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Thread: Switching - on plans vs. how it's installed

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  1. #1
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    Switching - on plans vs. how it's installed

    In school and in my first job (consulting), we showed on plan our three-way and four-way switches connecting into the nearest light that was on that switch circuit. I did not realize that the tracers/travelers were just run between switches and not in the same path as the circuiting to lights.

    At my new job, they show the switches connected to each other and then only one connection to the lights. This gets complicated when your switches are far apart and there are lots of things going on in between (however, they were showing 5-way, 6-way switches, with little wire whips coming from them, because they did not understand the switching diagrams, thought the numbers were based on number of switching locations).

    Question: Is there anything wrong with showing it the way I did in school and in my first job, even though that's not really how it ends up being installed? Does it confuse contractors at all? That is my boss's concern, that we would be showing it how it's not really going to be installed. As contractors, what do you usually see on plans?

  2. #2
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    You draw it and show S3 or S4 and which lights you want it to control and I'll figure out the rest.
    I can build anything you want if you draw a picture of it on the back of a big enough check.

    There's no substitute for hard work....but that doesn't mean I'm going to give up trying to find one.

    John Childress
    Electrical Inspector
    IAEI / CEI / C10
    Certified Electrical Inspector

  3. #3
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    That's my thought... why not show it connecting to the nearest light even if it's not? It's cleaner to draw and clear which switches are controlling which lights. It's not like you're going to get confused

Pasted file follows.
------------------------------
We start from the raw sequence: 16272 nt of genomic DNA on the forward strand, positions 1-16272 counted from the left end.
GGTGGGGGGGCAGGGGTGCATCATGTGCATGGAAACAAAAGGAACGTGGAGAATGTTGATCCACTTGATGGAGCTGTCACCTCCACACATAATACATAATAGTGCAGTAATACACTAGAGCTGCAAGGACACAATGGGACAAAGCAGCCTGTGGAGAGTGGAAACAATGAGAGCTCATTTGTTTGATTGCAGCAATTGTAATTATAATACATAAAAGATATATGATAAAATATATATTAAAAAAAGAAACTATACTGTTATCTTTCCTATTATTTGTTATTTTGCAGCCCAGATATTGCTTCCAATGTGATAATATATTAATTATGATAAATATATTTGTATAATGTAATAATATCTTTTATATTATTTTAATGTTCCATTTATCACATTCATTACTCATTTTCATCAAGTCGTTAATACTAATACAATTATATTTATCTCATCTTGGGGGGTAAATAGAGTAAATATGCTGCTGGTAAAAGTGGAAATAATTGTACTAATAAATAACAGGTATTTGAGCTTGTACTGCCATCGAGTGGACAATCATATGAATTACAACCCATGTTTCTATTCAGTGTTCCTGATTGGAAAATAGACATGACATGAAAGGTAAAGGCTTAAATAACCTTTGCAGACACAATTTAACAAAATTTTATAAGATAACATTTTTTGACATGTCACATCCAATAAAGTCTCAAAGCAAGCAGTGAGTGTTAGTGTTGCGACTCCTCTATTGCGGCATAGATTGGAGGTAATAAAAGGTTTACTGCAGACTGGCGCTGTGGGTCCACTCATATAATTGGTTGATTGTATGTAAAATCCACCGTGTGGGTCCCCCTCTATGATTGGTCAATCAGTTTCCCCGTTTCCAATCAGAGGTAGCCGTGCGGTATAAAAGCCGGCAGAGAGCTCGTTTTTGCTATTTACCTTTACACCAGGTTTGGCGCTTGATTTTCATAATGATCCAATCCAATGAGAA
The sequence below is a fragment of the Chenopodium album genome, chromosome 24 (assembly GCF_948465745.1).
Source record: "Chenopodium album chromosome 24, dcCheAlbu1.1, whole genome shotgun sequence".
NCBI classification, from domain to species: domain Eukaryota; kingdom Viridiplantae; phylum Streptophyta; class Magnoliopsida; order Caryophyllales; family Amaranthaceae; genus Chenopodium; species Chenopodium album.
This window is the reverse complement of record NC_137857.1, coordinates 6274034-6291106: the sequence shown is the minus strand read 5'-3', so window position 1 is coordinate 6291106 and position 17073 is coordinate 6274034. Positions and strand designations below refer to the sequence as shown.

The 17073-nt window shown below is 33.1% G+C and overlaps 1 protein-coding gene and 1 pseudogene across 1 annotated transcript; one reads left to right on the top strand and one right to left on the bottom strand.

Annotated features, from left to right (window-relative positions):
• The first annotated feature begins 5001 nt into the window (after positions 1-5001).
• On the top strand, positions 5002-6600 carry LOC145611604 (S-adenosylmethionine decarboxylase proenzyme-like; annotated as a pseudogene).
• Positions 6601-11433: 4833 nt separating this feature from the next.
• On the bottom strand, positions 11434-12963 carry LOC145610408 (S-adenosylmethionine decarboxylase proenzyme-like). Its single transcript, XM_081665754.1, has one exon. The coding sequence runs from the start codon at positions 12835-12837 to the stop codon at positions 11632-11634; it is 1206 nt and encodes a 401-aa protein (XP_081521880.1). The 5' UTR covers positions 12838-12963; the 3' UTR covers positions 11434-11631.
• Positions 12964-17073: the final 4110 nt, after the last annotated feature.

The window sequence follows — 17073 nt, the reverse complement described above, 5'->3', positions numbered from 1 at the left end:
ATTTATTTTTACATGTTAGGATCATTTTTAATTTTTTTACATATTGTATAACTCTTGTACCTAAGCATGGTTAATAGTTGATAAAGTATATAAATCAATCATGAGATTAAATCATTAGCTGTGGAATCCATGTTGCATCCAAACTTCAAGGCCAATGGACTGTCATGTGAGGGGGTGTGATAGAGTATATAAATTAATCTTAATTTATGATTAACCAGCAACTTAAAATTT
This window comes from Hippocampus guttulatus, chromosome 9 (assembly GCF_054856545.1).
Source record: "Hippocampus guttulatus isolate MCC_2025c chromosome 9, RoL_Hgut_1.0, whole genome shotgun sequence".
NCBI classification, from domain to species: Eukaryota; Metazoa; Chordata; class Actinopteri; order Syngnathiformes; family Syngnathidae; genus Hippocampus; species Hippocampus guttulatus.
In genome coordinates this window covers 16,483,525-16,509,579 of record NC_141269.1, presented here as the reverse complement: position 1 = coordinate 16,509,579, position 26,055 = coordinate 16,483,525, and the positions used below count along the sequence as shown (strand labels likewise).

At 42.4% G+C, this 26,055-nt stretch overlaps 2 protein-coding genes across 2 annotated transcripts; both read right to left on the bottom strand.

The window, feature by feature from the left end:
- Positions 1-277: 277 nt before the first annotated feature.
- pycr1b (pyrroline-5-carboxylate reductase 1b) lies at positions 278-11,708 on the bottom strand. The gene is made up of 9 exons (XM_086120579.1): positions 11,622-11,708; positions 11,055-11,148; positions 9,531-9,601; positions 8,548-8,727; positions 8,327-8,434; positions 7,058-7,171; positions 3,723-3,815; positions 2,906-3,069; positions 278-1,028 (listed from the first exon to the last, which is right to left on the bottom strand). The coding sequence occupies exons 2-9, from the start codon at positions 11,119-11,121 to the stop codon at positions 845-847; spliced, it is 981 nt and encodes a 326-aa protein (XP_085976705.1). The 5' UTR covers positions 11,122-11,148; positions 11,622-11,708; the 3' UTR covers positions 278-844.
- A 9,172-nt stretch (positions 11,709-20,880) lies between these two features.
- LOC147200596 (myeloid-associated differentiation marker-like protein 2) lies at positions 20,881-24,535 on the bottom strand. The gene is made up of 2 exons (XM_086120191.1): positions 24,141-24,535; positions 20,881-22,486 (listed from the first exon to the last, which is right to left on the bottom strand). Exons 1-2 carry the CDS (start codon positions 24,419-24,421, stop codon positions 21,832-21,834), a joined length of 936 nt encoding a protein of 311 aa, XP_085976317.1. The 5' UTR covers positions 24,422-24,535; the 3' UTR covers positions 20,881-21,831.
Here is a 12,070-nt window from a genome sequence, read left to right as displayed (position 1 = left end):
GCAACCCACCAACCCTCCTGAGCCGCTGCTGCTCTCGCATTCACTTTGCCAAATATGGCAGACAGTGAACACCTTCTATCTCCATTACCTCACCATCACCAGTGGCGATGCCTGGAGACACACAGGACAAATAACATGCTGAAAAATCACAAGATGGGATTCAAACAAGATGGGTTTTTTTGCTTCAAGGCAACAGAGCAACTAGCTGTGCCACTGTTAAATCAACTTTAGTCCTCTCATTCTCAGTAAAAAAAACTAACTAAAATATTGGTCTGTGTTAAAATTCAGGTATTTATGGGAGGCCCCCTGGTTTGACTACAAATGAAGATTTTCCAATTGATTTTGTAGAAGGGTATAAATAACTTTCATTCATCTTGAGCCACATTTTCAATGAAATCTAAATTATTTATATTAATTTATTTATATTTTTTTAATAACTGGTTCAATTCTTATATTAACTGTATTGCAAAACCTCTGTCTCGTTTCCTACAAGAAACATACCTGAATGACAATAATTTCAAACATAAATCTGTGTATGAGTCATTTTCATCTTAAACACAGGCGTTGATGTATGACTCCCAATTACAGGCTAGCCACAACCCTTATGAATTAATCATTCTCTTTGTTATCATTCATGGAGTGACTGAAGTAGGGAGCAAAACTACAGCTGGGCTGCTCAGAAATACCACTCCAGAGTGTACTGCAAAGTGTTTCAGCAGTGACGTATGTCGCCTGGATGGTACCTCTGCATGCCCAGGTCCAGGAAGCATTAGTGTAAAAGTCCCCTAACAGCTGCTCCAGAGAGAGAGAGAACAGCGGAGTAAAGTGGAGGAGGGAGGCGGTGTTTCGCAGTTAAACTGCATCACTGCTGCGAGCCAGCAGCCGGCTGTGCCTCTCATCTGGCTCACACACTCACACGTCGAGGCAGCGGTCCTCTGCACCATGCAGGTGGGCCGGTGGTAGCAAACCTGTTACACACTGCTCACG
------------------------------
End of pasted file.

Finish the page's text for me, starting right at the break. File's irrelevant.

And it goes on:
4. #4
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    Quote Originally Posted by apelk View Post
    That's my thought... why not show it connecting to the nearest light even if it's not? It's cleaner to draw and clear which switches are controlling which lights. It's not like you're going to get confused
    Do I have to run my wires the way they are drawn?
    "Electricity is actually made up of extremely tiny particles called electrons, that you cannot see with the naked eye unless you have been drinking."

  5. #5
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    Quote Originally Posted by apelk View Post
    In school and in my first job (consulting), we showed on plan our three-way and four-way switches connecting into the nearest light that was on that switch circuit. I did not realize that the tracers/travelers were just run between switches and not in the same path as the circuiting to lights.

    At my new job, they show the switches connected to each other and then only one connection to the lights. This gets complicated when your switches are far apart and there are lots of things going on in between (however, they were showing 5-way, 6-way switches, with little wire whips coming from them, because they did not understand the switching diagrams, thought the numbers were based on number of switching locations).

    Question: Is there anything wrong with showing it the way I did in school and in my first job, even though that's not really how it ends up being installed? Does it confuse contractors at all? That is my boss's concern, that we would be showing it how it's not really going to be installed. As contractors, what do you usually see on plans?